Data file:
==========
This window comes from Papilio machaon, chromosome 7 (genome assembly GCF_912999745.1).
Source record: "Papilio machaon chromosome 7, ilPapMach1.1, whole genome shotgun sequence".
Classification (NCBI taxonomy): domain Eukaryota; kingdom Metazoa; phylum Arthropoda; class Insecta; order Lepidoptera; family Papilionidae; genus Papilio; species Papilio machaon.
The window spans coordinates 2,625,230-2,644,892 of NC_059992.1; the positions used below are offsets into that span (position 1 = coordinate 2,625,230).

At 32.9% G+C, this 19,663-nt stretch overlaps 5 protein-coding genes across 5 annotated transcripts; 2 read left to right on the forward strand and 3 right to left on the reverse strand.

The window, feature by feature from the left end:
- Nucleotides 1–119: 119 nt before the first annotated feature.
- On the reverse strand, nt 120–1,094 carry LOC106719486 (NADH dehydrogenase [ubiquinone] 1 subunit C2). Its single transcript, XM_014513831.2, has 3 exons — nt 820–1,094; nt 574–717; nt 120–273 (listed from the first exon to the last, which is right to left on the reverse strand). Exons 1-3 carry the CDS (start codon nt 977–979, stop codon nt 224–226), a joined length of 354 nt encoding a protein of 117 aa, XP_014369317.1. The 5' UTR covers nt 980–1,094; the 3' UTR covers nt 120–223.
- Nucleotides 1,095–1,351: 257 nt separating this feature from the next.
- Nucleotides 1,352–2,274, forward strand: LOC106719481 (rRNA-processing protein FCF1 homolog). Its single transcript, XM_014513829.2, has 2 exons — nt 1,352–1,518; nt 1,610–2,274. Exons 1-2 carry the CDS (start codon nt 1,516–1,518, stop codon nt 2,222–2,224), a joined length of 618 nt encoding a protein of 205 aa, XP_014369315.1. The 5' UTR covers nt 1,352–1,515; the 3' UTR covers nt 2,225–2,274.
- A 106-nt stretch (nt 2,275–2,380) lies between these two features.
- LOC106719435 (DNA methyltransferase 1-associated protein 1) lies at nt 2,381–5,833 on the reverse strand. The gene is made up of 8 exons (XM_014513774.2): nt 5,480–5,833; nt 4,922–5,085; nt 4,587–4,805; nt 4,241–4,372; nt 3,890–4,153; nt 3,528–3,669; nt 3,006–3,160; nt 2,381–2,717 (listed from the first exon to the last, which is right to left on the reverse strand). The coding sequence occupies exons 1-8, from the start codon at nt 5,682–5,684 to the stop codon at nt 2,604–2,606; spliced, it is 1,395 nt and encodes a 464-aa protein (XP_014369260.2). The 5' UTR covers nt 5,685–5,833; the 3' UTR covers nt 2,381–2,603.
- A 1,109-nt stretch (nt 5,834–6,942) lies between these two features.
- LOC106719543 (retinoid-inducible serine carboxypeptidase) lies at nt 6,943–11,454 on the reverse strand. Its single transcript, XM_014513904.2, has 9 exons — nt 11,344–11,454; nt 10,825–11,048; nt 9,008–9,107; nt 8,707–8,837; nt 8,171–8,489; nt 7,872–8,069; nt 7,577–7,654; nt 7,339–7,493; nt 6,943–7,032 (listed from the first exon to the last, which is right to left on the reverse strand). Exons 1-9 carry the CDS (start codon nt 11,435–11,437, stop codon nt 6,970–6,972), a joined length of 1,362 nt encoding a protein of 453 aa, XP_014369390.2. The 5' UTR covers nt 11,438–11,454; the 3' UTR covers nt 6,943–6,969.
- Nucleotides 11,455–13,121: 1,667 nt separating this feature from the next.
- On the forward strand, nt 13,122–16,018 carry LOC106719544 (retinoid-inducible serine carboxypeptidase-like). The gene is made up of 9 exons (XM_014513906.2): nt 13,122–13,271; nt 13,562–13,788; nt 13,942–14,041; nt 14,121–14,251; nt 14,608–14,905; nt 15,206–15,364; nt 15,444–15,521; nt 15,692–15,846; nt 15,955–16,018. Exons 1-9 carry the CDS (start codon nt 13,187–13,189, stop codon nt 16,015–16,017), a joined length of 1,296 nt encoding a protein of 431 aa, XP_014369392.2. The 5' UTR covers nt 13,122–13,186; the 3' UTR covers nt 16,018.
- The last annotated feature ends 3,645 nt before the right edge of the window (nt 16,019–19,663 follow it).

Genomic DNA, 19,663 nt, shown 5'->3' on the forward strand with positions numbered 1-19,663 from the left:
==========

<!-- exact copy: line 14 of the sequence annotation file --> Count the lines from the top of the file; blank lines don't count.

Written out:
- LOC106719543 (retinoid-inducible serine carboxypeptidase) lies at nt 6,943–11,454 on the reverse strand. Its single transcript, XM_014513904.2, has 9 exons — nt 11,344–11,454; nt 10,825–11,048; nt 9,008–9,107; nt 8,707–8,837; nt 8,171–8,489; nt 7,872–8,069; nt 7,577–7,654; nt 7,339–7,493; nt 6,943–7,032 (listed from the first exon to the last, which is right to left on the reverse strand). Exons 1-9 carry the CDS (start codon nt 11,435–11,437, stop codon nt 6,970–6,972), a joined length of 1,362 nt encoding a protein of 453 aa, XP_014369390.2. The 5' UTR covers nt 11,438–11,454; the 3' UTR covers nt 6,943–6,969.